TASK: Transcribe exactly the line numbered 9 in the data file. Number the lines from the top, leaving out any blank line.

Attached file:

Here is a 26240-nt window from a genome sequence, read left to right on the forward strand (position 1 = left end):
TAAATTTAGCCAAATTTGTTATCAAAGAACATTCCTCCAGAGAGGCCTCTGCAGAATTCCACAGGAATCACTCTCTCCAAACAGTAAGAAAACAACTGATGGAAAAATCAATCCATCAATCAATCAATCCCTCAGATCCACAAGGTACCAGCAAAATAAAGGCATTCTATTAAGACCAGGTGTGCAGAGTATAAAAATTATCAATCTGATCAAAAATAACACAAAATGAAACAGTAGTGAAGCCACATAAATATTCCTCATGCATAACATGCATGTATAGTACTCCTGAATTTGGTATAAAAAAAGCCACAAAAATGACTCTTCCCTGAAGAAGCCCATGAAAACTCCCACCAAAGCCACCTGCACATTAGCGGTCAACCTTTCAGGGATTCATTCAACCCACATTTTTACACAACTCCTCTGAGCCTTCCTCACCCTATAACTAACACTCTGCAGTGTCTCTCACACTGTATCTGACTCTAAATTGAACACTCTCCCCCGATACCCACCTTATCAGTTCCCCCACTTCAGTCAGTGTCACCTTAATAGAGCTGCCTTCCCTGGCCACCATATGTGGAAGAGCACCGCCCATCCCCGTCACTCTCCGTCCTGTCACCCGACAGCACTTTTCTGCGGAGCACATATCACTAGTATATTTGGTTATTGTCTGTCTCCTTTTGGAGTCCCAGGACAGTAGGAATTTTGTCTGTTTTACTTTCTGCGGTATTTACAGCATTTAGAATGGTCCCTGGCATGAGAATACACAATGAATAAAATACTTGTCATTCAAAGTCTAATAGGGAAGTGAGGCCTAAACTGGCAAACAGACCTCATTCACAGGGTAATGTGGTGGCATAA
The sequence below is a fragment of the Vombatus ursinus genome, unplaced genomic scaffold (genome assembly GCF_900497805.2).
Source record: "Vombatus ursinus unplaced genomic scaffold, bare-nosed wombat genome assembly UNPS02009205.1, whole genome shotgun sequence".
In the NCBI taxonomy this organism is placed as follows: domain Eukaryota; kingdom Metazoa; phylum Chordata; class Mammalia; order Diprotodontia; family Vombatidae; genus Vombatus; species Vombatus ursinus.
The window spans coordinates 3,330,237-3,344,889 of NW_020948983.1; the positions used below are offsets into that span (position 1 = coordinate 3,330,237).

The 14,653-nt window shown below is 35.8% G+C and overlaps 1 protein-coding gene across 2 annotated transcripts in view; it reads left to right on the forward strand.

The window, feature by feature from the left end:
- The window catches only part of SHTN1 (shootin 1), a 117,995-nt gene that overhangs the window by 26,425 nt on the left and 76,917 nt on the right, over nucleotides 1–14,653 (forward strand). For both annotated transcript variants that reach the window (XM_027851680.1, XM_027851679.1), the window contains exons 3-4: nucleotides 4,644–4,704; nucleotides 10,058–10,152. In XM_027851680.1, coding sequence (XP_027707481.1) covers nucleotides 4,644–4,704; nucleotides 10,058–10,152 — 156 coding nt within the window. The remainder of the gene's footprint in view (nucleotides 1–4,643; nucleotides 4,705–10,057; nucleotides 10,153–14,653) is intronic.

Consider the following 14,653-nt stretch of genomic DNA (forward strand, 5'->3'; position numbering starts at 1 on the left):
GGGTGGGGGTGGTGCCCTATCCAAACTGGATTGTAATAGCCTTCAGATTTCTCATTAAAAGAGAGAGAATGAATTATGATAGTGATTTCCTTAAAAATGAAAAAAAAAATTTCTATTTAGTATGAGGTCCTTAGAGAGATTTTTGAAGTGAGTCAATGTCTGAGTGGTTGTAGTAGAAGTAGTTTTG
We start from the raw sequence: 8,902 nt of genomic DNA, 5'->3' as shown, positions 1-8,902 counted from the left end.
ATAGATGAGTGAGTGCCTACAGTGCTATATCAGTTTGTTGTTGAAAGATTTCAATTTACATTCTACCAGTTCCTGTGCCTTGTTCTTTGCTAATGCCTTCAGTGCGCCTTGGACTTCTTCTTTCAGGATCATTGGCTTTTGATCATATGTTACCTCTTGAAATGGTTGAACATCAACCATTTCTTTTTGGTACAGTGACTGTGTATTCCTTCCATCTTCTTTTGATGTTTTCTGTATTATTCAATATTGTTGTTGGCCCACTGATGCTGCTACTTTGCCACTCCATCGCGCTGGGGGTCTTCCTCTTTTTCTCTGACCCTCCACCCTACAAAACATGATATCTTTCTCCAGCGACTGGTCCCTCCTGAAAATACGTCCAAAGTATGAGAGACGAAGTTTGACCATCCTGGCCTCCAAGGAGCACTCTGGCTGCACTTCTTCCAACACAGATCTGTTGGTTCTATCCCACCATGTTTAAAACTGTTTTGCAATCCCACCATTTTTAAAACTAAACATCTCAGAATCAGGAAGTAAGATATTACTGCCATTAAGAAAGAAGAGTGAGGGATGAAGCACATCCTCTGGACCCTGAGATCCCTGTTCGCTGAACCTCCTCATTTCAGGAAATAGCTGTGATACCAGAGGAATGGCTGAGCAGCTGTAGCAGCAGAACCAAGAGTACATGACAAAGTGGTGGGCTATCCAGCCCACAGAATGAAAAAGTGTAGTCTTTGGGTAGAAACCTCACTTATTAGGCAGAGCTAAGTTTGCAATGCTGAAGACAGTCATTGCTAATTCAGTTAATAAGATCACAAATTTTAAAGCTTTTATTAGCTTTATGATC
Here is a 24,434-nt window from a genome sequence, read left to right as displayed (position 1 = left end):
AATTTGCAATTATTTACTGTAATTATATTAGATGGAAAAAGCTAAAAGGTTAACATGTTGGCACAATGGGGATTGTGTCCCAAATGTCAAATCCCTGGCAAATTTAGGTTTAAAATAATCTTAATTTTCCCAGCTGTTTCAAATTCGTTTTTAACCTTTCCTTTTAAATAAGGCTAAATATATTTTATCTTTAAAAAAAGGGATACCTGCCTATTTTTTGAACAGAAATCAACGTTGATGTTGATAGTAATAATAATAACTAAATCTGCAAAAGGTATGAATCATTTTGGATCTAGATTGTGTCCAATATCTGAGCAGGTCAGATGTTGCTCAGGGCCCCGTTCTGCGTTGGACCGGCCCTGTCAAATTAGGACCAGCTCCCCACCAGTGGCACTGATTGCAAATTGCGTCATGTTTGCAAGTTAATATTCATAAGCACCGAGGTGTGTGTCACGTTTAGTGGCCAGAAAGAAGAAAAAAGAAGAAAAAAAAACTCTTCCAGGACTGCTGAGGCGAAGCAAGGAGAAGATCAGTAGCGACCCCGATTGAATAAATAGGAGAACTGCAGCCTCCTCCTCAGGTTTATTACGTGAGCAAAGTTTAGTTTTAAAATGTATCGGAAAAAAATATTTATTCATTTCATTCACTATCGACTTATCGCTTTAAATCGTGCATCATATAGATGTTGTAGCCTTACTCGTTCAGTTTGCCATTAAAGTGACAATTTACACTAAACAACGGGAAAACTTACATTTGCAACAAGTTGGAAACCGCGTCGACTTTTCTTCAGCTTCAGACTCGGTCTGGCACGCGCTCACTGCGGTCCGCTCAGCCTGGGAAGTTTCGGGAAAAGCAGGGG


- The window catches only part of SHTN1 (shootin 1), a 117,995-nt gene that overhangs the window by 26,425 nt on the left and 76,917 nt on the right, over nucleotides 1–14,653 (forward strand). For both annotated transcript variants that reach the window (XM_027851680.1, XM_027851679.1), the window contains exons 3-4: nucleotides 4,644–4,704; nucleotides 10,058–10,152. In XM_027851680.1, coding sequence (XP_027707481.1) covers nucleotides 4,644–4,704; nucleotides 10,058–10,152 — 156 coding nt within the window. The remainder of the gene's footprint in view (nucleotides 1–4,643; nucleotides 4,705–10,057; nucleotides 10,153–14,653) is intronic.